In this research, we constructed a system that visualizes ground vibration on a map, using the Mikurahana quarry site located in the town of Hachirogata in Akita Prefecture, Japan as the experiment site. At first, as a construction procedure of this system, prediction model of ground vibration is generated by using Artificial Neural Network (ANN)1 that is one of the artificial intelligence. Then, it will be possible to predict at multiple points around the quarry site using generated prediction model. A contour that represents ground vibration intensity is drawn by using Geographic Information System (GIS) that integrates geospatial information. Finally, the contour is visualized on the map in the web area using Web-GIS. With this, any person who has access to a web browser can see the map. GIS and Web-GIS are already being used for land use maps, geology and hazard maps, and are used for disaster simulation and research on dynamic management system of resource extraction sites [8] [9] [10] [11] [12] . The proposed system design is shown in Figure 1. By visualizing the predicted vibration intensity of the ground vibration that is to be induced by blasting on the map found in an online website, anyone can access the information with a browser, and the predicted vibration intensity of the ground vibration at each point in the vicinity of the upcoming blast can be known. Using this system, there is a possibility of reducing the mental stress experienced by the surrounding residents.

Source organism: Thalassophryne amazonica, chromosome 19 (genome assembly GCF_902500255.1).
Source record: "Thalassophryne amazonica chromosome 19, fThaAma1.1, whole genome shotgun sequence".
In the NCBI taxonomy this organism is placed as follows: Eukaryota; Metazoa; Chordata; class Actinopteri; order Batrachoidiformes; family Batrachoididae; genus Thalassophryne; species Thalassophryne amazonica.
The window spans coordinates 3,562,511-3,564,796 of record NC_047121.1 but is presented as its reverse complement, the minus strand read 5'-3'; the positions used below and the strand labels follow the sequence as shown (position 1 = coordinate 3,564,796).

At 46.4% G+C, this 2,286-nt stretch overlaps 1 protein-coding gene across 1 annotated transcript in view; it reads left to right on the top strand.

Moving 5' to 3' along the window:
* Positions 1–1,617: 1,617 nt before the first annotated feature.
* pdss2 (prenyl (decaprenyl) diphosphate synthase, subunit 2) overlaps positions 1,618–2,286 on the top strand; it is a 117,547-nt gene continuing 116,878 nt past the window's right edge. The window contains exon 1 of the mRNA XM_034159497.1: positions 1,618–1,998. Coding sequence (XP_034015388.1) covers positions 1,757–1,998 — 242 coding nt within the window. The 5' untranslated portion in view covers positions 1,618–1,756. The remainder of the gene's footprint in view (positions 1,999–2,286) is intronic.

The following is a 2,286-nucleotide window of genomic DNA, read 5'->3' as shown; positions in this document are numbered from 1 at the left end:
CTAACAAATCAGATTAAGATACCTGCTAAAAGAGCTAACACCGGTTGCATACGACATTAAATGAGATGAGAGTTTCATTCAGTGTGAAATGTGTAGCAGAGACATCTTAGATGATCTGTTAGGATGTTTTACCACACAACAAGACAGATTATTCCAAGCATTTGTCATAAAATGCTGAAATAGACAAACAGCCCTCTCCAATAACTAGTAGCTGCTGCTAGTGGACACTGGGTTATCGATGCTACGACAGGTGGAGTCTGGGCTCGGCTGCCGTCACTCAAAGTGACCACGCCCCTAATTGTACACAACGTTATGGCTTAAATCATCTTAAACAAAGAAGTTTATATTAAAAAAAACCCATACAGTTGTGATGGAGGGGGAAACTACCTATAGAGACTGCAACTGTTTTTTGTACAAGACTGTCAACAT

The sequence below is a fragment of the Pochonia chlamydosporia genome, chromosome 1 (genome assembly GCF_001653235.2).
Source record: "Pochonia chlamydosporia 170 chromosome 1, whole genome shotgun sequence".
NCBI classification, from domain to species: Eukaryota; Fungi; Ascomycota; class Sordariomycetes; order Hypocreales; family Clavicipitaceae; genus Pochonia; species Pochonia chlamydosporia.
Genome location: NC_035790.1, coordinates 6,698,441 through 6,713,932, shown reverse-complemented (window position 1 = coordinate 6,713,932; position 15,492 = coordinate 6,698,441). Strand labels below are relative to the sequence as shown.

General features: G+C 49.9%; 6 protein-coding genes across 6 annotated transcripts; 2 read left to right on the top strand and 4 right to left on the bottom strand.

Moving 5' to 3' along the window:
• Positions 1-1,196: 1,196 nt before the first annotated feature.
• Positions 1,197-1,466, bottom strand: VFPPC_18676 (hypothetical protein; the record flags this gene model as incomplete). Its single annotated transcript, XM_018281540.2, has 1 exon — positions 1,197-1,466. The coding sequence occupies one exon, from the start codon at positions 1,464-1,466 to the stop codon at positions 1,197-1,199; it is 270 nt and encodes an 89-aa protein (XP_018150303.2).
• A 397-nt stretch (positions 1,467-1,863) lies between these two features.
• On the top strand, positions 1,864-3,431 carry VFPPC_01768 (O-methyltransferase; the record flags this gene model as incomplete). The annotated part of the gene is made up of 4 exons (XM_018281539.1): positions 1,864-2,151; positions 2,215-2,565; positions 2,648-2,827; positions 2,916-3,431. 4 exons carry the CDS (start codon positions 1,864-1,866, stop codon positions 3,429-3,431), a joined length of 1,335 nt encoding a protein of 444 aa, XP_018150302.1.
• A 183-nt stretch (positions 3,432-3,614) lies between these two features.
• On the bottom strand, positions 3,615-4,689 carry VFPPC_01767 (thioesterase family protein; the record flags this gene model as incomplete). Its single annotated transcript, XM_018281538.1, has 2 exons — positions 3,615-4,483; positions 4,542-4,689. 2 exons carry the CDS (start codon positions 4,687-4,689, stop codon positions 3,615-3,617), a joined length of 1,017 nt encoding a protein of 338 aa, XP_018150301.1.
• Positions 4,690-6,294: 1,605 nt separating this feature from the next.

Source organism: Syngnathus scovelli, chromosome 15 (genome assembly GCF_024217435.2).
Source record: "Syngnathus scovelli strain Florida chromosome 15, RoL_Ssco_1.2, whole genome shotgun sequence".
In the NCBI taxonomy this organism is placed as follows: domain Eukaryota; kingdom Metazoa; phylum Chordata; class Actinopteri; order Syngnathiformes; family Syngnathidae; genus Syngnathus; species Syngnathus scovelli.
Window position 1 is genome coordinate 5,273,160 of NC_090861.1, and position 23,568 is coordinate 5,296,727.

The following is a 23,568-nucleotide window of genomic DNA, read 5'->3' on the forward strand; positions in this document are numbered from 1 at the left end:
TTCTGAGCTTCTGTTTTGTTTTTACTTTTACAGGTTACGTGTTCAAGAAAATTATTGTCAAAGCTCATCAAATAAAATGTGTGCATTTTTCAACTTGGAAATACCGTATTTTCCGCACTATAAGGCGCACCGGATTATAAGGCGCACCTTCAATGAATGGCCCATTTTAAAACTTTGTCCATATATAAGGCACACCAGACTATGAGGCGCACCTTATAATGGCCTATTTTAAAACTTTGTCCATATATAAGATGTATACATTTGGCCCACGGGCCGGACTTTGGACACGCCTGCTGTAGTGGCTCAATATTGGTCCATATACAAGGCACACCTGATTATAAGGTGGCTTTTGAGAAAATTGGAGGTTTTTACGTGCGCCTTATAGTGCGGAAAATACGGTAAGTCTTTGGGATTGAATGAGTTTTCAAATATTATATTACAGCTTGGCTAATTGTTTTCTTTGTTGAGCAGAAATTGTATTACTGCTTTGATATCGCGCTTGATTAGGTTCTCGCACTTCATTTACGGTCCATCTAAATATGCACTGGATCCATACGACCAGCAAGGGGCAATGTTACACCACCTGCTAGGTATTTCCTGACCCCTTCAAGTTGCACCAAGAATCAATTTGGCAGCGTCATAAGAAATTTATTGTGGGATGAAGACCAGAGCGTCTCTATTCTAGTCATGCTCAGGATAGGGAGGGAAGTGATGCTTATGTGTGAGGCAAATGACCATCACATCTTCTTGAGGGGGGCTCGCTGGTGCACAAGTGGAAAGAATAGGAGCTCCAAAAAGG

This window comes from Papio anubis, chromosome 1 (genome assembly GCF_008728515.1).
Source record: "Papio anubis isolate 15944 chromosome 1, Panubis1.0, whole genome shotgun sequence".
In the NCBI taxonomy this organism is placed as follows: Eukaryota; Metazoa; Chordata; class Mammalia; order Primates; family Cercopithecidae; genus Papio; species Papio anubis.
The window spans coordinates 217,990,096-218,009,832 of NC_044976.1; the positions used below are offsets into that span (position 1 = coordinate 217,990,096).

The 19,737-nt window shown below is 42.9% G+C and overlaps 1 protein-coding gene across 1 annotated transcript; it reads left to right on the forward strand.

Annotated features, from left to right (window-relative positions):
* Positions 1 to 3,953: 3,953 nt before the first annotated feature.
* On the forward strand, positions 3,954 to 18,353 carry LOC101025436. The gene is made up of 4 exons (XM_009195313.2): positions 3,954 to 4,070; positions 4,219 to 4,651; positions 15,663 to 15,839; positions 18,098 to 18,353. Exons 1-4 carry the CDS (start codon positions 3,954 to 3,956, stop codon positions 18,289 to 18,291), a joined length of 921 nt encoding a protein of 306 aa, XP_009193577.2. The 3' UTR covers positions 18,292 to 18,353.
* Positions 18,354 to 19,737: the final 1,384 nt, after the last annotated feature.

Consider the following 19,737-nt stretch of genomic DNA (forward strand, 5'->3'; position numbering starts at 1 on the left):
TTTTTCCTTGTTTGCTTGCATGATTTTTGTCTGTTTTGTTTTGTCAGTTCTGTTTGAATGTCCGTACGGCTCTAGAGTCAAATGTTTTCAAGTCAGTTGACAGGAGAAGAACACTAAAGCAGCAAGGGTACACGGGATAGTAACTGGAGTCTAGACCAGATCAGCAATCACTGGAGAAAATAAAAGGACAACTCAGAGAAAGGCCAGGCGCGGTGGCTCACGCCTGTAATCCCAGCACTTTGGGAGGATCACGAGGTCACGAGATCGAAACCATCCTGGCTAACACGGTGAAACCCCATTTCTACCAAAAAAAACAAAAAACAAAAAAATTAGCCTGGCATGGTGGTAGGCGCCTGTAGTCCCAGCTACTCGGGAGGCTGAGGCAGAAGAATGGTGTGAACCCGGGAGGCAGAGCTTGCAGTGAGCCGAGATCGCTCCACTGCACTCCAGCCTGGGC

Figure 1. System design

Also, since the system is relatively eased to implement and use, it can be utilized in various fields such as operations management and further research.

2. System Overview